5. The system of claim 1, wherein the water vapor is thermally decomposed at a temperature of at least 1800° C. and a pressure of at least about 10 atmospheres.

6. The system of claim 1, wherein focused sunlight heats the target to the temperature that thermally decomposes water.

7. The system of claim 1, wherein the oxygen selective membrane comprises stabilized zirconia.

8. The system of claim 1, wherein the hydrogen selective membrane comprises at least one of palladium coated tantalum, vanadium, niobium, a cermet that contains palladium, silver, or copper.

9. The system of claim 8, wherein the specified temperature is 400° C. or less.

10. The system of claim 1, wherein the temperature that thermally decomposes water and a temperature that the oxygen is removed is at least 1800° C.

11. The system of claim 1, further comprising: an inlet chamber including the target; a water reserve that passes water vapor to the inlet chamber; and a heat exchanger that passes heat from the cooling chamber to the water reserve.

12. The system of claim 1, wherein the target includes an oxide-based refractory material mixed with a dark-colored metal oxide.

13. The system of claim 1, wherein the target is at least one of a ceramic fabric darkened with one or more dark metal oxides, a pressed disk made porous by particle size and sintering condition selection, or a machined part with holes.

14. The system of claim 1, wherein the oxygen selective membrane comprises at least one of the following perovskites BaCoxFeyZr1-x-yO3-δ, La0.6Sr0.4Co0.8Fe0.2O3 or La0.9Sr0.1(Ga0.8Mg0.2)O3-x.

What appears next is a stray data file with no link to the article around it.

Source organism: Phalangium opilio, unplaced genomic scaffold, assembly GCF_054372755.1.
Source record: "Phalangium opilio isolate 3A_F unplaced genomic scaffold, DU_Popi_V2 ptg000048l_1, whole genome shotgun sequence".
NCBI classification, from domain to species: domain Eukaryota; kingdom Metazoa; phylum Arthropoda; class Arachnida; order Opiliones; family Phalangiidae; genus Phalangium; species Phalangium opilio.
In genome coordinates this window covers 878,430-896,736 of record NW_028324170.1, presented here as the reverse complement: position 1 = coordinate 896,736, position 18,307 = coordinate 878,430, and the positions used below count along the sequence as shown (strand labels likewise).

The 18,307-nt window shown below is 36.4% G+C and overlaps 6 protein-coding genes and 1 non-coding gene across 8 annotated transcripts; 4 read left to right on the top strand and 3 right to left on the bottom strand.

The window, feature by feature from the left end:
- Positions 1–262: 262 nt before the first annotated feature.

15. A method for producing hydrogen and oxygen from water, comprising: heating a target to at least a temperature that thermally decomposes water, receives water vapor, heats the received water vapor to the temperature that thermally decomposes water to form a heated vapor; passing the heated vapor to an oxygen selective membrane; at or near the temperature that thermally decomposes water, separating, using the oxygen selective membrane, oxygen from the heated vapor to form a hydrogen-rich vapor; cooling the hydrogen-rich vapor to at least a specified temperature; and separating, using a hydrogen selective membrane, hydrogen in the hydrogen-rich vapor to leave substantially water vapor.

16. The system of claim 1, further comprising inline fans, blowers or compressors to re-circulate un-reacted water vapor, un-separated hydrogen, and un-separated oxygen back through or past the target.